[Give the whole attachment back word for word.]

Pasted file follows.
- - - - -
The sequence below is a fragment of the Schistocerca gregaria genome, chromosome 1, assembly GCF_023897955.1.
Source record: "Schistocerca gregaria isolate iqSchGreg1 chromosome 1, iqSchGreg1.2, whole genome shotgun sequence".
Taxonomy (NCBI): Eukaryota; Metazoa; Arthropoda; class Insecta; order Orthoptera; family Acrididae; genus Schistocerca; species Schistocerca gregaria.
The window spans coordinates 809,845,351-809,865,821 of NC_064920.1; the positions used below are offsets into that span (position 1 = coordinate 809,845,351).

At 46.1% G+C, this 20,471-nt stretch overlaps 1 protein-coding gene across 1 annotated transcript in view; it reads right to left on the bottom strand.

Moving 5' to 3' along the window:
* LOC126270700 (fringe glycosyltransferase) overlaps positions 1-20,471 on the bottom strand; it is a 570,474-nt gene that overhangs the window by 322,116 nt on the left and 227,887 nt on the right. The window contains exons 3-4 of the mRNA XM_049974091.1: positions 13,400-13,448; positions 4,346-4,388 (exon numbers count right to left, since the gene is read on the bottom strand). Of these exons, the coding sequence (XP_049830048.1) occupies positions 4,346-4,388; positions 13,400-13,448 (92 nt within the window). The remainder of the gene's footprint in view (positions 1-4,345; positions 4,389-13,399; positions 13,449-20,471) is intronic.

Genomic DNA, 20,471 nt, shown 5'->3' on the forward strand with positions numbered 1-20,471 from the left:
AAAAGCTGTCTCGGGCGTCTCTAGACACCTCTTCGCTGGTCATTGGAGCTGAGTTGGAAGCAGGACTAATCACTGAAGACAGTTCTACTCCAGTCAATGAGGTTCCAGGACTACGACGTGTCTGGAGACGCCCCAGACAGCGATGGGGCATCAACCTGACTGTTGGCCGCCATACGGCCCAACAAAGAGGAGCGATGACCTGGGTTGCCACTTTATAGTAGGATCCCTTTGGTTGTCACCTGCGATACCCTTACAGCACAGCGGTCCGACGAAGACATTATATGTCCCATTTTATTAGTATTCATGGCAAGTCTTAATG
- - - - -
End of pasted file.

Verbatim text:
The sequence below is a fragment of the Schistocerca gregaria genome, chromosome 1, assembly GCF_023897955.1.
Source record: "Schistocerca gregaria isolate iqSchGreg1 chromosome 1, iqSchGreg1.2, whole genome shotgun sequence".
Taxonomy (NCBI): Eukaryota; Metazoa; Arthropoda; class Insecta; order Orthoptera; family Acrididae; genus Schistocerca; species Schistocerca gregaria.
The window spans coordinates 809,845,351-809,865,821 of NC_064920.1; the positions used below are offsets into that span (position 1 = coordinate 809,845,351).

At 46.1% G+C, this 20,471-nt stretch overlaps 1 protein-coding gene across 1 annotated transcript in view; it reads right to left on the bottom strand.

Moving 5' to 3' along the window:
* LOC126270700 (fringe glycosyltransferase) overlaps positions 1-20,471 on the bottom strand; it is a 570,474-nt gene that overhangs the window by 322,116 nt on the left and 227,887 nt on the right. The window contains exons 3-4 of the mRNA XM_049974091.1: positions 13,400-13,448; positions 4,346-4,388 (exon numbers count right to left, since the gene is read on the bottom strand). Of these exons, the coding sequence (XP_049830048.1) occupies positions 4,346-4,388; positions 13,400-13,448 (92 nt within the window). The remainder of the gene's footprint in view (positions 1-4,345; positions 4,389-13,399; positions 13,449-20,471) is intronic.

Genomic DNA, 20,471 nt, shown 5'->3' on the forward strand with positions numbered 1-20,471 from the left:
AAAAGCTGTCTCGGGCGTCTCTAGACACCTCTTCGCTGGTCATTGGAGCTGAGTTGGAAGCAGGACTAATCACTGAAGACAGTTCTACTCCAGTCAATGAGGTTCCAGGACTACGACGTGTCTGGAGACGCCCCAGACAGCGATGGGGCATCAACCTGACTGTTGGCCGCCATACGGCCCAACAAAGAGGAGCGATGACCTGGGTTGCCACTTTATAGTAGGATCCCTTTGGTTGTCACCTGCGATACCCTTACAGCACAGCGGTCCGACGAAGACATTATATGTCCCATTTTATTAGTATTCATGGCAAGTCTTAATG